Descending into the bowels of the pub, a black room unfolds itself before me.  Tubes of lights swirl on the walls round painted cartoon characters.  At one end of the room, opposite the bar, there is a small corner lined with books, tempting you to sit and indulge. If it wasn’t trapped behind a table of mixers, laptop and other foreign looking music equipment.  Two black speakers stand to attention at each end, their large round O’s vibrating with the music. An eerie glow from the computer screen lights a man’s face.  His hair is hidden under a large cat hat, it’s glass eyes unblinking as they stare across the dance floor.  Cat man’s hands move in slow motion, plucking sounds seemingly from the ether.  Aware of my stare, his black eyes glance up and catch mine, his smile lit by the electronic glow, before they fall back to chase and catch the music.

On the dance-floor, the people move in time, their jerky movements remind me of something that I can’t quite put my finger on.  Turning back to the bar, a small bartender just about clears the high surface. I’m the only one ordering but it still takes me some time to catch her attention.  That glass really needs cleaning.

All fades as I am consumed by her ear,  the lobe stretched round a large black O, a miniature of the centre of the speakers.  As her head jerks round, the lobe moves slowly, a pendulum on the side of her head.  The absence of flesh mesmerising.   Eventually the glass is clean and she leans towards me, eyebrow raised, chin jerks up.  Do her lips move?  On tiptoe, I lean as close as I can, the top of the bar biting into my sternum, I shout my order over the music.  She nods and quickly produces the glass, complete with straw.  After I’ve paid, I make my way back to the dancers.

Standing on the edge amongst all the black, the music pounds through the air, resonating through my body.  They are all wearing pigeon masks with black eye-holes and have co-ordinated their dance movements to mimic the distinctive bird.  Cat man is leading them, the music coos and calls to them.  Slowly they all stop and turn to stare, their heads cocked to one side.  The music changes, Cat Man talks to his pigeon army.  The edge of the masks are harder to define.  Were does the paper stop and the person start?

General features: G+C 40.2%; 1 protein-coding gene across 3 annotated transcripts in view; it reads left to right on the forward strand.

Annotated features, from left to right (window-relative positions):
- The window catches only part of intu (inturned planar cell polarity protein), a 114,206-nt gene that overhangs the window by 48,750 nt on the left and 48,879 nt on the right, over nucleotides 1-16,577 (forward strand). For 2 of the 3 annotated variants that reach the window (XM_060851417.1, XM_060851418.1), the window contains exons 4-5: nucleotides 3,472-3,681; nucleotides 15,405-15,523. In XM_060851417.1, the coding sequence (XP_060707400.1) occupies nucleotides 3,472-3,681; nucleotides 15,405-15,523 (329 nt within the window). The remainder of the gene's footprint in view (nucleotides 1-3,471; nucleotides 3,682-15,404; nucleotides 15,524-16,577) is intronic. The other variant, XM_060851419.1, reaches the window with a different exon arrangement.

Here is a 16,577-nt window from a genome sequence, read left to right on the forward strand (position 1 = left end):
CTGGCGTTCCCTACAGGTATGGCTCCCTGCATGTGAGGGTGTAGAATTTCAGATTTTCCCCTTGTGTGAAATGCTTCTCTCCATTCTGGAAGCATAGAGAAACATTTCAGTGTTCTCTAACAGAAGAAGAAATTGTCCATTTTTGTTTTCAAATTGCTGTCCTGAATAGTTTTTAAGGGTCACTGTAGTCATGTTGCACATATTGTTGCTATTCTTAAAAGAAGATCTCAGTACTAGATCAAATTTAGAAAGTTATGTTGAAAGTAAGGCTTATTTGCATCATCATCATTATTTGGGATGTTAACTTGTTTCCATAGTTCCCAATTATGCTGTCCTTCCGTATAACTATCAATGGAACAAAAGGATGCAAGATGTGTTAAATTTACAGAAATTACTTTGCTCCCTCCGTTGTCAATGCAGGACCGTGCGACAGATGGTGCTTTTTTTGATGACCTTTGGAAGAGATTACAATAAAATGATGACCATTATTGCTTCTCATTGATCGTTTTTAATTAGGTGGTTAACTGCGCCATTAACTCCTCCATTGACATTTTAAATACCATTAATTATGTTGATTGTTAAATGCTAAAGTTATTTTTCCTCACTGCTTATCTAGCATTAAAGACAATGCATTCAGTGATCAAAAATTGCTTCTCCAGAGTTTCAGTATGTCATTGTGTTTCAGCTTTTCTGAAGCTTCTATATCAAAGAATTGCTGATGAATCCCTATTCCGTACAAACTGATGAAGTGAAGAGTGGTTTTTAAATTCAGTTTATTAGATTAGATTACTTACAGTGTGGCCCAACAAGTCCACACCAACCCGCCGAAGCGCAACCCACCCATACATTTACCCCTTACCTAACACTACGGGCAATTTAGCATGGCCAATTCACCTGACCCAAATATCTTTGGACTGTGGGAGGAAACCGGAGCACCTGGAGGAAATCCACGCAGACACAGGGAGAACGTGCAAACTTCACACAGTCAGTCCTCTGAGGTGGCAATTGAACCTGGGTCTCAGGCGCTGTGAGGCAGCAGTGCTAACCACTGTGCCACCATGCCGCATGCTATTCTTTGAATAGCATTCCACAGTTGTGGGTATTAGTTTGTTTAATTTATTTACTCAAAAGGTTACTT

They advance slowly.

Turning, I move quickly, clutching my glass and straw, taking the stairs two at a time.  With each step, pigeon music fades and the jazz music upstairs grows stronger, at one point in clashing balance.  Emerging from the depths,  I’m among glaring lights, buzzing conversation and people laughing.  Below me I can hear the patter of feet and fluttering of wings?  Pulling my coat tighter round me, I abandon my drink and plunge out into the night.  The bouncer holds the door open and pulls a grey fluffy feather off my shoulder.  Examining it between his fingers, he laughs “You been playing with birds?”

“If only you knew” I mutter before hurrying away.

Drip Drip of my Conscience

The boiler drips in time to my heart,
Each drop a hammer on my conscience.
The water splashes and ripples outwards
Mirrored by the bile in my stomach.

Waiting for someone to fix it,
To remove the worry from my shoulders.
To fix me.
Wanting. Waiting.  Worrying.

I move from room to room,
Fleeing the guilty noise.
But nothing can drown out,
The beating heart under the floorboards.